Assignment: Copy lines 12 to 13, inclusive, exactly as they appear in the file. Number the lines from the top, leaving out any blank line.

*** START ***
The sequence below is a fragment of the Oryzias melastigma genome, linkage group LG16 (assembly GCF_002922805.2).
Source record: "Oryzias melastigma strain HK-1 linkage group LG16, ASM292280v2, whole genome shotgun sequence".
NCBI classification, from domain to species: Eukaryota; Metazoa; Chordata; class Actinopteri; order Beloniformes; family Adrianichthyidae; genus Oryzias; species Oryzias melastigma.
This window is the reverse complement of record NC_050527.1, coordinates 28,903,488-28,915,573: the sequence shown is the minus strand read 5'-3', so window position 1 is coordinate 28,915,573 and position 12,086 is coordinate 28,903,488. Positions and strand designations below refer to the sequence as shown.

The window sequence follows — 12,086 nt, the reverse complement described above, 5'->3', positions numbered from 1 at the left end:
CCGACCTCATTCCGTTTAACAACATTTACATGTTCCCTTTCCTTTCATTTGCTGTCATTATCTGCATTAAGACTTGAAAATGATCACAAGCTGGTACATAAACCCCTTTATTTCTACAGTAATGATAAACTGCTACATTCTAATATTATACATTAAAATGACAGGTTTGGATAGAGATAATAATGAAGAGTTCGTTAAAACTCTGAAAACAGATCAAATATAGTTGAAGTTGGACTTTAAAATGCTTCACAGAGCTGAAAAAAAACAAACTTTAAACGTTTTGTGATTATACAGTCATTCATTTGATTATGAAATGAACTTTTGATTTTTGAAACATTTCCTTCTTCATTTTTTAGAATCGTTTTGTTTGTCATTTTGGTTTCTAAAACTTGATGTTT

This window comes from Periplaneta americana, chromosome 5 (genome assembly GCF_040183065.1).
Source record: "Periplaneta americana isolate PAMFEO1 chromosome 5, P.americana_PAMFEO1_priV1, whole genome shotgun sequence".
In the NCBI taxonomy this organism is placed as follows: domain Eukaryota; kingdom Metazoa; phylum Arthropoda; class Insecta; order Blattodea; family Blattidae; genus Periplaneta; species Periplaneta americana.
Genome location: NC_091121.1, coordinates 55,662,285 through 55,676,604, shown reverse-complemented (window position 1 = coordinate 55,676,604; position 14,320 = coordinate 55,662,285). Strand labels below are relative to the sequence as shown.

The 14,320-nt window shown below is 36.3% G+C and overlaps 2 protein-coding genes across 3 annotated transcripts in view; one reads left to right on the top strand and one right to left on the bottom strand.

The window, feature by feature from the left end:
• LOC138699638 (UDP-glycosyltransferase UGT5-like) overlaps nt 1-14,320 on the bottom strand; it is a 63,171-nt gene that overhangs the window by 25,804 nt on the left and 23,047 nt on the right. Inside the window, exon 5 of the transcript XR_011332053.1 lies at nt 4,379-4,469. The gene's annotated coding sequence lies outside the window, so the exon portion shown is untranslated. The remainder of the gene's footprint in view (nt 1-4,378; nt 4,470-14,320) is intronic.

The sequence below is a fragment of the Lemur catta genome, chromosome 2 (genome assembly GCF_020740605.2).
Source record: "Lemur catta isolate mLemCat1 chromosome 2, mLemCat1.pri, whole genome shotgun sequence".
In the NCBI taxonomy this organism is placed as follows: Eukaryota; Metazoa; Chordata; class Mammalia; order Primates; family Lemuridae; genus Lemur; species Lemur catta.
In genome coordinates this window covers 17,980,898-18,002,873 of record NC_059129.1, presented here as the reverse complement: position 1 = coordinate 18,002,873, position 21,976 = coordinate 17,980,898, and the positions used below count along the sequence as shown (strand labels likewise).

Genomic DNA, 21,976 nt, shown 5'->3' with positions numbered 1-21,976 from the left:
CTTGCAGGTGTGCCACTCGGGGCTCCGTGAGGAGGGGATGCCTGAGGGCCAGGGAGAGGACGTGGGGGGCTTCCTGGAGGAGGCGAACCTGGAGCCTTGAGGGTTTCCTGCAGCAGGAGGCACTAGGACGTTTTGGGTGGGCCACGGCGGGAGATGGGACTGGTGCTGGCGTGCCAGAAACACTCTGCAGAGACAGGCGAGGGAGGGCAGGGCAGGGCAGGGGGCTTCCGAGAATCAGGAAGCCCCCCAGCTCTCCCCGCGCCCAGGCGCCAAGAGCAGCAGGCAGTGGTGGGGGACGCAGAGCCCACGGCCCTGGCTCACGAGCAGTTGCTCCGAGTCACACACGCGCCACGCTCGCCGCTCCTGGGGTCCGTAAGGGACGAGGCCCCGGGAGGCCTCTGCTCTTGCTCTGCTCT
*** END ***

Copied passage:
The window, feature by feature from the left end:
• LOC138699638 (UDP-glycosyltransferase UGT5-like) overlaps nt 1-14,320 on the bottom strand; it is a 63,171-nt gene that overhangs the window by 25,804 nt on the left and 23,047 nt on the right. Inside the window, exon 5 of the transcript XR_011332053.1 lies at nt 4,379-4,469. The gene's annotated coding sequence lies outside the window, so the exon portion shown is untranslated. The remainder of the gene's footprint in view (nt 1-4,378; nt 4,470-14,320) is intronic.